What should you use to fragrance your soaps?
Is fragrance necessary in soap at all?
Do essential oils last longer than fragrance oils in handmade soap or vice versa?
What even are essential oils and fragrance oils.
Why do we even fragrance our soap?
This is a very good question but ultimately it is a matter of personal choice and often our culture. We enjoy pleasant scents hence why flowers attract us and not just bees. We also associate scent with cleanliness much of the time or as a luxury product in other circumstances. Think about the experience showers in a luxury spa, as well as the warm water and soft music they will often feature a fragrance that enhances the overall effect whether that be a tropical rainforest or a highland mist (think pine or eucalyptus for that one).
Of course soap does not have to be scented at all but generally we like to use something to add to the overall effect or 'kerb appeal' and in some cases scent may even add therapeutic benefits. It is worth mentioning that unscented varieties really do hold their own very special appeal, simple, effective and they still leave a lovely clean 'soapy' smell. I do recommend you give them a try, especially when you first start out making soap as it simplifies the process for you as well as keeping the costs down.
Assuming you would like to fragrance your soap you really do only have 2 options to choose from.
Lets begin with essential oils
Naturally derived and plant based, essential oils, at first glance, would appear to be the ideal route to take if you are looking to keeping your handmade soap as natural as possible.
Essential oils are extracted from plants and trees mainly, but not exclusively, through steam distillation. It takes a vast quantity of plant material to produce relatively small quantities of essential oils and therefore the process is extremely demanding of the raw materials needed. This is why they tend to be very expensive. Some are extracted from plants and trees that are on the vulnerable or threatened species list, sandalwood being one of these, so it is not automatically a case of natural being the best option.
What about fragrance oils?
These are synthetic fragrances, created in a laboratory and may contain up to 200 different, undisclosed ingredients. However they are subject to stringent testing for use in cosmetics and are therefore considered safe to use.
They may contain a combination of natural and artificial ingredients.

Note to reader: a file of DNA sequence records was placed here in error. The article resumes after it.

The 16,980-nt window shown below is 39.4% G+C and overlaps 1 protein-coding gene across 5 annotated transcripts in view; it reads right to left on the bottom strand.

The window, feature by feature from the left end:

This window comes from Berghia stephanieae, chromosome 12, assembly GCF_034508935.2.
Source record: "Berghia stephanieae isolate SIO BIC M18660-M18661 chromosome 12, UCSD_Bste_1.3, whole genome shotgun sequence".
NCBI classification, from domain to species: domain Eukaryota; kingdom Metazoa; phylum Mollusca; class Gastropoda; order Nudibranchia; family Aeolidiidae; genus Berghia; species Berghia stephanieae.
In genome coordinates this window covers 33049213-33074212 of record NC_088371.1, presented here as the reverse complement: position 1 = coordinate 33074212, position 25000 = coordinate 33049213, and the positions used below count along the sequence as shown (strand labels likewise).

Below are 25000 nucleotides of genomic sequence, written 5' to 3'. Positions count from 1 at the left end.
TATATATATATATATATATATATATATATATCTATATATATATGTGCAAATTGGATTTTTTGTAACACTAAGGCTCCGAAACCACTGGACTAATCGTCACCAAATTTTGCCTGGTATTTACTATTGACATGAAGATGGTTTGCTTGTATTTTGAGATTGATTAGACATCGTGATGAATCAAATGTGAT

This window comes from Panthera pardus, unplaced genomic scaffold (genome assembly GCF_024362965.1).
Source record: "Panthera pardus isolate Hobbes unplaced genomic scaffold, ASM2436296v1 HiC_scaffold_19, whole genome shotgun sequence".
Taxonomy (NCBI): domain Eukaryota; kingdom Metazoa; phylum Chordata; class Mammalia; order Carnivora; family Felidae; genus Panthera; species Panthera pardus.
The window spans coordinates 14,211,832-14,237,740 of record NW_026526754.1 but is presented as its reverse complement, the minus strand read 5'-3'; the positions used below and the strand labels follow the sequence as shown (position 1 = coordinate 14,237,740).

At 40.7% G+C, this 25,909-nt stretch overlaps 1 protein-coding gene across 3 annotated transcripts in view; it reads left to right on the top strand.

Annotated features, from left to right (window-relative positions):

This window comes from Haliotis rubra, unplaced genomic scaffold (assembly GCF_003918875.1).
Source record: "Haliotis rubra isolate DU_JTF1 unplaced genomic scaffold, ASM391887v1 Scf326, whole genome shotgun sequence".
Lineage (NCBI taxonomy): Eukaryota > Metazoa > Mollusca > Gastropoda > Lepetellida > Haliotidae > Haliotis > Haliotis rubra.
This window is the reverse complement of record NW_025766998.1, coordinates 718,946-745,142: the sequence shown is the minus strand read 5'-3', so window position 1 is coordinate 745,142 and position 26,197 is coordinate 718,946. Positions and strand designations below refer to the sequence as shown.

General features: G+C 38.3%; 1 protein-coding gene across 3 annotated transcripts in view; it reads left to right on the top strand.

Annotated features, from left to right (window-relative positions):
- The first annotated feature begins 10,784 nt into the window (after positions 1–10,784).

If you decide to use fragrance oils you do need to check they are suitable for soap making particularly when making cold process soap so where you source them from is important.
Pros and Cons of Essential Oils in Hand Made Soap
- Naturally derived,
- You can buy the same scent from multiple sources,
- Possible health or therapeutic benefits,
- You know what you are getting generally.
- If you are in the EU/UK and sell your soaps you are not at the mercy of a supplier discontinuing a line that you have paid to obtain an assessment for.
- Limited fragrance options
- Some are unsuitable for soap/skincare products
- Some contain allergens
- Scent may not be as long lasting
Pros and Cons of Fragrance Oils in Hand Made Soap
- Wide range of scents available
- Can be more reliable in soap making/longer lasting scent
- May be less impactive on the environment in some cases
- Can cause issues such as discolouration or seizing in soap making
- Artificial aspect does not appeal to everyone
- If you sell your products you are tied to the one supplier that you buy your chosen fragrance from.
Is one option better than the other?
No is my honest answer. Both clearly have good and bad points and so when making your choice you will need to look at what you are trying to achieve, any particular ethos that may be important to you. Cost will also be a factor.
I chose to use essential oils in my soap making when I first set out and still do. Originally, using natural ingredients was incredibly important to me and still is. Another big factor was that being quite stubborn, I didn't like the idea of being beholden to just one manufacturer for a particular scent, however I know more now about the potential impact of essential oils on the plants they are extracted from and how some may become threatened or at risk as the Western world especially increases it's demand for 'natural' or 'therapeutic'. Natural resources cannot always keep up with demand, particularly those such as sandalwood, which require mature trees and for that reason I may well look at other options in the future.
Ultimately however the choice is a personal one and there is no right or wrong.
Keen to use essential oils but struggling to find blends that work? Take a look at my eBook/Video tutorial combo. Not only does it include 8 of my tried and tested blends in exact quantities but it also includes ideas for designs using natural clays and other ingredients plus demo videos showing you how to do them.